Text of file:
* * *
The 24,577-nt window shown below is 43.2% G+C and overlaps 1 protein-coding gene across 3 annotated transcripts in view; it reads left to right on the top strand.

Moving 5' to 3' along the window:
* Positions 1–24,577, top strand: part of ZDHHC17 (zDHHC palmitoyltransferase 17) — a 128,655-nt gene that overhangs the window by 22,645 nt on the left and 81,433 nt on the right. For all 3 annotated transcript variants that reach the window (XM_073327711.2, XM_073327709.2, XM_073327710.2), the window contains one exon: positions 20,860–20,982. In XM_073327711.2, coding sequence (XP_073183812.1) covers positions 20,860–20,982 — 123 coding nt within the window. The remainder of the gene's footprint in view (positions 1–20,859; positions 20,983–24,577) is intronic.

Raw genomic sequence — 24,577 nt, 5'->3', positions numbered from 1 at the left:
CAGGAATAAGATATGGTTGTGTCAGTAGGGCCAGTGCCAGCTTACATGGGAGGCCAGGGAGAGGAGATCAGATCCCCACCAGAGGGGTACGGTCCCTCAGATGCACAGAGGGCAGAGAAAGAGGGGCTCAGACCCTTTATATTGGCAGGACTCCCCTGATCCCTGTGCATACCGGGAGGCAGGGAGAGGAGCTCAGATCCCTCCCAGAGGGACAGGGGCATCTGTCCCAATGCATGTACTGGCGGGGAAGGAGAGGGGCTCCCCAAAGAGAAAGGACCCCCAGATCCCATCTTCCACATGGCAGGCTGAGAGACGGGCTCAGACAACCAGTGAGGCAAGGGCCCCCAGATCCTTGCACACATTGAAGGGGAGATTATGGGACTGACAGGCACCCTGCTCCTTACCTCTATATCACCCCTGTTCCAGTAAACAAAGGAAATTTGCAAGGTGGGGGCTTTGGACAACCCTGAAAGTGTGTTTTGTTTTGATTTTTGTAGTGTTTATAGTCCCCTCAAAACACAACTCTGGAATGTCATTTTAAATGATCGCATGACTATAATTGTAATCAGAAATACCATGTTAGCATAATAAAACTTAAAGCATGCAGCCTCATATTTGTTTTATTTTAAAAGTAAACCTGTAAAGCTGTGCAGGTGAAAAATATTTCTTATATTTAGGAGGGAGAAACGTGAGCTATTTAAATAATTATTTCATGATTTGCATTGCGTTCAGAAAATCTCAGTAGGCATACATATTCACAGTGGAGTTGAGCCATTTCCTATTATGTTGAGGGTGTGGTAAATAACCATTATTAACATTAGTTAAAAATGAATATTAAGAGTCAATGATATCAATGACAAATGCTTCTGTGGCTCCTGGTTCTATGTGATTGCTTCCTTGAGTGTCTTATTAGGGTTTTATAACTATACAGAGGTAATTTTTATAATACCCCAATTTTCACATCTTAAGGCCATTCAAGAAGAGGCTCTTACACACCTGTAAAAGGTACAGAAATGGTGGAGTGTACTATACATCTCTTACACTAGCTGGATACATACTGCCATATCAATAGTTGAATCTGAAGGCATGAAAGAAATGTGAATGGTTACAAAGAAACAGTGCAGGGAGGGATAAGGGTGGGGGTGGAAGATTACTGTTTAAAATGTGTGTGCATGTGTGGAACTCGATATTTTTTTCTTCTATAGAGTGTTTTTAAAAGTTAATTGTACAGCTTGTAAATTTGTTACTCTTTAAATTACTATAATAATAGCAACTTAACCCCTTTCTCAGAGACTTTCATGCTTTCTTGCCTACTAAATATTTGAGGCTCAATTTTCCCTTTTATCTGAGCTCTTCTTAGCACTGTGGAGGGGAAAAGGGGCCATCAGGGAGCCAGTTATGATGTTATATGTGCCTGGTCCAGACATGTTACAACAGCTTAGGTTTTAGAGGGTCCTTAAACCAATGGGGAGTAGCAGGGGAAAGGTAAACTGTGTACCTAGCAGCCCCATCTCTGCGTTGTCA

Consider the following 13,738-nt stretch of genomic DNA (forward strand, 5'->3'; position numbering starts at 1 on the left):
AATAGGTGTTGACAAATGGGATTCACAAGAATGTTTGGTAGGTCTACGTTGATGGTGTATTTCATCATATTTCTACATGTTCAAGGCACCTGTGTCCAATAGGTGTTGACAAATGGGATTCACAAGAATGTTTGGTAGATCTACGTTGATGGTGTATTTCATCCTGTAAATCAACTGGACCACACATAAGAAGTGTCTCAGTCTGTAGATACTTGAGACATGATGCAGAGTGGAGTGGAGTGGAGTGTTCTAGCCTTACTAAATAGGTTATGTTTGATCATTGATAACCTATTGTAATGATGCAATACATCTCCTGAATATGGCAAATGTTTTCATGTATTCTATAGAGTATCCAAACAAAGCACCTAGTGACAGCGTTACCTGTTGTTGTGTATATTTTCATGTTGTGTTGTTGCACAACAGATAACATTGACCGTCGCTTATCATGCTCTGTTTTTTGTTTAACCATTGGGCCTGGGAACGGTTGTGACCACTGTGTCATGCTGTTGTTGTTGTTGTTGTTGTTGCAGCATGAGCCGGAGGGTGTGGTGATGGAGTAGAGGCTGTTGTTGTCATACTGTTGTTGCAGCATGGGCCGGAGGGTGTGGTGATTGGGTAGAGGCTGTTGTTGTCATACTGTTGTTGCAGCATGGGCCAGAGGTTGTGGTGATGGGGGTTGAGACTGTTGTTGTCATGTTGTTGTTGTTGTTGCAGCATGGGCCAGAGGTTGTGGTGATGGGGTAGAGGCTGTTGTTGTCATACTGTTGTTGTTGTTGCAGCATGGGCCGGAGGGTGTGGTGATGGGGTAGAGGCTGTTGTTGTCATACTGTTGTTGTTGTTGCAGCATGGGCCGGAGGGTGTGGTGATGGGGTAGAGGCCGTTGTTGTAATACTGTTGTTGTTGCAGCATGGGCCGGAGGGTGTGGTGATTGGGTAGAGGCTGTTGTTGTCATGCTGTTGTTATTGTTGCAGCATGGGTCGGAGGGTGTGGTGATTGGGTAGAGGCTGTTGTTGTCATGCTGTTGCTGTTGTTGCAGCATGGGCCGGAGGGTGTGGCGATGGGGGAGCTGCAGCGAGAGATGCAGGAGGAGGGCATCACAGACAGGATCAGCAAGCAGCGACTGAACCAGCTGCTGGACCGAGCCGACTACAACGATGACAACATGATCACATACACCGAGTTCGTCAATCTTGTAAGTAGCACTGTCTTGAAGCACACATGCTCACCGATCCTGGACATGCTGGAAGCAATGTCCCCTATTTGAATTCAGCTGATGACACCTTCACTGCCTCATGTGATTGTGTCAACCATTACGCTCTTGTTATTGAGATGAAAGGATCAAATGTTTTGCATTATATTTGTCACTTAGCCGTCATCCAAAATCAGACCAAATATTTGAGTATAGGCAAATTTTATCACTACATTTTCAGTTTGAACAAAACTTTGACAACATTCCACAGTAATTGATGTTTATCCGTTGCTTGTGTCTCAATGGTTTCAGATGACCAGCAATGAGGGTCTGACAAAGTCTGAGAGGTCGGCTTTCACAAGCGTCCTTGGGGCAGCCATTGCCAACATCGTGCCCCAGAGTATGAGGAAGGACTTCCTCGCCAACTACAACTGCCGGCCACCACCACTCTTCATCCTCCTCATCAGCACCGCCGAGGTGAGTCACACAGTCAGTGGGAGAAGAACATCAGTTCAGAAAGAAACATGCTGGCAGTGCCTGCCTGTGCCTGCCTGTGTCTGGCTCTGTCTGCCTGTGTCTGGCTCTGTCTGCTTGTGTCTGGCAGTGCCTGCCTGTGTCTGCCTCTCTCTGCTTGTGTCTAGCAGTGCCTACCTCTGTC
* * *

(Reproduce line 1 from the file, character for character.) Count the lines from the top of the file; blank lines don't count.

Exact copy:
The 24,577-nt window shown below is 43.2% G+C and overlaps 1 protein-coding gene across 3 annotated transcripts in view; it reads left to right on the top strand.